"Comparison of the average hard coral cover between the three five-year periods comprising the last 15 years (2005-09, 2010-14, 2015-19, Tab. 9.3) indicated that there was a high degree of confidence (93%) in the long-term decline, despite the uncertainty in individual yearly estimates. Further, the vast majority (90%) of this decline occurred between 2010-14 and 2015-19, suggesting that the rate of decline in hard coral cover has accelerated during the last five years"
Inform Plus proposed 5 pillars
- Component 1: Environmental Governance
- Component 2: Monitoring and field data collection for environmental standards and standardised environmental indicators
- Component 3: Data management utilising the Pacific Island Network Portal (PEP). Production of information products for decision makers based on existing data sets.
- Component 4: Enhance and expand GIS use for data collection, analysis and presentation to inform decision makers
Coral reefs in every region of the world are threatened by climate change, no matter how remote or well protected. Identifying and protecting climate refugia is a popular recommendation for coral reef management. Climate refugia are locations that maintain suitable environmental conditions for a resident species even when surrounding areas become inhospitable.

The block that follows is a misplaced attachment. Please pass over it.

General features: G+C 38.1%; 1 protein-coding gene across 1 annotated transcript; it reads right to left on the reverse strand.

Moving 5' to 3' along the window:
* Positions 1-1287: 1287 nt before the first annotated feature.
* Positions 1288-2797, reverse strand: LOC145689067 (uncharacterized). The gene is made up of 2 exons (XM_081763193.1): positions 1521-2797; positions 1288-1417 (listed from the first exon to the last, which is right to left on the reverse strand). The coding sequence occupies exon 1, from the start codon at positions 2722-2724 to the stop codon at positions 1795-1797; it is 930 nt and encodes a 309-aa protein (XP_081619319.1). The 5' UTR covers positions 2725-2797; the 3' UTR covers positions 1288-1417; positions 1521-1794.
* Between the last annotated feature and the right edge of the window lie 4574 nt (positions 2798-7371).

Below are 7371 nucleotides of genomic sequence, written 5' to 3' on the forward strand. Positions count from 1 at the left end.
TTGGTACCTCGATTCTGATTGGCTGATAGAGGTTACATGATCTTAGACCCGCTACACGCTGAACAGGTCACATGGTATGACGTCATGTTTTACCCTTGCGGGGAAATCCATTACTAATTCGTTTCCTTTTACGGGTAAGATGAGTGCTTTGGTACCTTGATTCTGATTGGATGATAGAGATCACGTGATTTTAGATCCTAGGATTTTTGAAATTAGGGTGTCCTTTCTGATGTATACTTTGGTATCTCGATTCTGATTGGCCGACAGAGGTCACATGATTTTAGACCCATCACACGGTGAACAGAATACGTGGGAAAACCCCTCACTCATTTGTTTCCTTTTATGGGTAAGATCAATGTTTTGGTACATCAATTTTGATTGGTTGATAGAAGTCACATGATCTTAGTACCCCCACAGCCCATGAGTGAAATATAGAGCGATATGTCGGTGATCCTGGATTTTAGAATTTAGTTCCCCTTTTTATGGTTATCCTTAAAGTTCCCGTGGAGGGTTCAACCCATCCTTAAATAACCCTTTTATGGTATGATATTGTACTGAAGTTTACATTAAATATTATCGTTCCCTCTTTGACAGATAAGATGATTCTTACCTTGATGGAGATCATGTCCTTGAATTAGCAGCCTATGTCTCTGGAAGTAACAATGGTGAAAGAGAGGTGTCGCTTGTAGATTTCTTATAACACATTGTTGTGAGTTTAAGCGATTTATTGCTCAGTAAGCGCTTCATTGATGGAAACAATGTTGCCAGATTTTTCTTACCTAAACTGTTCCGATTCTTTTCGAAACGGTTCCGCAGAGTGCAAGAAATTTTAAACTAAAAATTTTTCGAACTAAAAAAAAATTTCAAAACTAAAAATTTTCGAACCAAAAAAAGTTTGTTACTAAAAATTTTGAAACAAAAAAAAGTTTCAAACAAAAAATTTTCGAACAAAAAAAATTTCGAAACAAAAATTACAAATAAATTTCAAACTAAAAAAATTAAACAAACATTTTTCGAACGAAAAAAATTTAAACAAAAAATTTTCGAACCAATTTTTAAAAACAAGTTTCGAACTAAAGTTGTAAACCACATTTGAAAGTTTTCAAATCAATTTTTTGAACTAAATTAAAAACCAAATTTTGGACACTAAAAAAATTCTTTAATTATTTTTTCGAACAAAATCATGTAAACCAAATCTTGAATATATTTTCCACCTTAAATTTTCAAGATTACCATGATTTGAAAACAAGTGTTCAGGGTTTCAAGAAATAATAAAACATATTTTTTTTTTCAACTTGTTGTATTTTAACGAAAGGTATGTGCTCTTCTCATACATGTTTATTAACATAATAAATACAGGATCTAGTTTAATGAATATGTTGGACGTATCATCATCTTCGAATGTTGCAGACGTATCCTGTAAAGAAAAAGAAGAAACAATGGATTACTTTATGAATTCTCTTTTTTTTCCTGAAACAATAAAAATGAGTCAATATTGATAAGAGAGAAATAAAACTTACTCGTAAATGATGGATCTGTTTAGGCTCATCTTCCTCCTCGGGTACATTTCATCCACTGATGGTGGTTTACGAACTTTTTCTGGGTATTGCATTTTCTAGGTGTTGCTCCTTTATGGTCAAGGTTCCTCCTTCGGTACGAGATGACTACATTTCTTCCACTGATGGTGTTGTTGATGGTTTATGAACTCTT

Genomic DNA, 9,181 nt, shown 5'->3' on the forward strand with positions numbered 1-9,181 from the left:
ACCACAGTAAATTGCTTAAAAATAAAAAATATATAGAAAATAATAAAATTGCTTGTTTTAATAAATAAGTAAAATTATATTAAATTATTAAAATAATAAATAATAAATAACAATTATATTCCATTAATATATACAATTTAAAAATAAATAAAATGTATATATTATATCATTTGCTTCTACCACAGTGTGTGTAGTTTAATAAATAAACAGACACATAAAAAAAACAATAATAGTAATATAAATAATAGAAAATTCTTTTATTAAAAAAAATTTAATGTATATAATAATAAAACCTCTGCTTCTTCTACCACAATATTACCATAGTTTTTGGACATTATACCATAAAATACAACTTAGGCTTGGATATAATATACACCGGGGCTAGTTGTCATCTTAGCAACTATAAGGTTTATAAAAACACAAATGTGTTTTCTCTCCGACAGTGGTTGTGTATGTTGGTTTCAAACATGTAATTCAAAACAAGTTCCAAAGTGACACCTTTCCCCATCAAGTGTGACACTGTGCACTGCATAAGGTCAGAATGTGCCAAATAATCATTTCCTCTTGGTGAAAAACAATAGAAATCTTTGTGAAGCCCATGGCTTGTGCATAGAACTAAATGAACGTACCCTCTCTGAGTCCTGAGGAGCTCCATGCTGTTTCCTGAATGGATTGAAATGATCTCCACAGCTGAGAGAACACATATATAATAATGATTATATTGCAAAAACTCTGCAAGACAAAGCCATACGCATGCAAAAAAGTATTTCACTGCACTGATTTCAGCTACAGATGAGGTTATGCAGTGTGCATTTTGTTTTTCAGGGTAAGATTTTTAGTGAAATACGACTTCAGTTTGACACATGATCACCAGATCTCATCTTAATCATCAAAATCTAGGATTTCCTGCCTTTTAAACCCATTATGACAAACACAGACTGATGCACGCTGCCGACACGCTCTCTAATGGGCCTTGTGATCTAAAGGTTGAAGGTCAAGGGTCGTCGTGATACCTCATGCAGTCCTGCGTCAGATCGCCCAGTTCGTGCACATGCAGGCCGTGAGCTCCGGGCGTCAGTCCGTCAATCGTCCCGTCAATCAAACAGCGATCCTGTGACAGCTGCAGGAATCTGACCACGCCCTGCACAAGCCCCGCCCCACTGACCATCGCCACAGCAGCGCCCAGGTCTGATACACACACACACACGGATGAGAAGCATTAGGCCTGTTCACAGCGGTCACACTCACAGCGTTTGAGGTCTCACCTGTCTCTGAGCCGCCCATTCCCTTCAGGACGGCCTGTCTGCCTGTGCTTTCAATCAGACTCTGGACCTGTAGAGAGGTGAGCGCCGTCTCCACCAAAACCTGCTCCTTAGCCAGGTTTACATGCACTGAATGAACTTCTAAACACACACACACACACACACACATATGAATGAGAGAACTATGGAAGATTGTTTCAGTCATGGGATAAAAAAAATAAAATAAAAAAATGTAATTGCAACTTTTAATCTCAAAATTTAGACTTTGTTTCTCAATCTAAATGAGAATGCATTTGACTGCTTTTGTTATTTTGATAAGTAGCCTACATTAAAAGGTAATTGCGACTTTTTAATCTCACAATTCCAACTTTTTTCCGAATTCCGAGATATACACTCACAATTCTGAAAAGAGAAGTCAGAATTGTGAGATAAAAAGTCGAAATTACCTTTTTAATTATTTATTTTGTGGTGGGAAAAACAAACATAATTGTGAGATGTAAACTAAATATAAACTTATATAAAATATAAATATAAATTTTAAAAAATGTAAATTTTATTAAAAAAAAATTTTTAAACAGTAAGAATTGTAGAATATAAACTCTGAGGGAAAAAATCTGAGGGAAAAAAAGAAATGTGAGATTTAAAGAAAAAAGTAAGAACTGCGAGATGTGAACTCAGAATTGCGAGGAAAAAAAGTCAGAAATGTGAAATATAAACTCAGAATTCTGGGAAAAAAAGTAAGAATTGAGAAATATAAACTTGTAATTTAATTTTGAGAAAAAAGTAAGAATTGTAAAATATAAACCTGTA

The purpose of this research is to develop a robust water quality baseline data of relevant physical, chemical and biological parameters, over an 8-month period, 4 months in summer and 4 months in winter, at both low and high tides for three main estuaries along the Suva foreshore, where an increase in recreational water activity has been noted, as a result of urbanisation. Such a baseline is currently not available in the Fiji Islands. This investigation used affordable advanced and approved standard methods.
This guide introduces environmental indicators and provides an overview of SPREP’S core indicators for Pacific island countries. In 2012, the SPREP members approved the development of a set of standardised indicators for use by member countries at the SPREP meeting. Through the Inform project, SPREP programmes then developed a set of 34 indicators that was endorsed by members at the 2018 SPREP meeting. This document explains the development and use of environmental indicators in Part 1 and provides a summary of each of the 34 ‘core’ indicators in Part 2.
The Bycatch Management Information System (BMIS) focuses on bycatch mitigation and management in oceanic tuna and billfish fisheries*. It is an open resource useful for fishery managers, fishers, scientists, observers, educators and anyone with an interest in fisheries management. As a reference and educational tool, the BMIS aims to support the adoption and implementation of science-based management measures so that bycatch is managed comprehensively and sustainably.
The Khaled bin Sultan Living Oceans Foundation completed field research for one of the largest coral reef studies in history: the Global Reef Expedition. The Expedition travelled around the globe surveying some of the most remote reefs on the planet, conducting research to assess coral reef ecosystem health and resiliency.
The Global Reef Expedition visited many countries in the Pacific Ocean to assess the health and resiliency of their coral reef ecosystems. See links below for more information, reports and maps.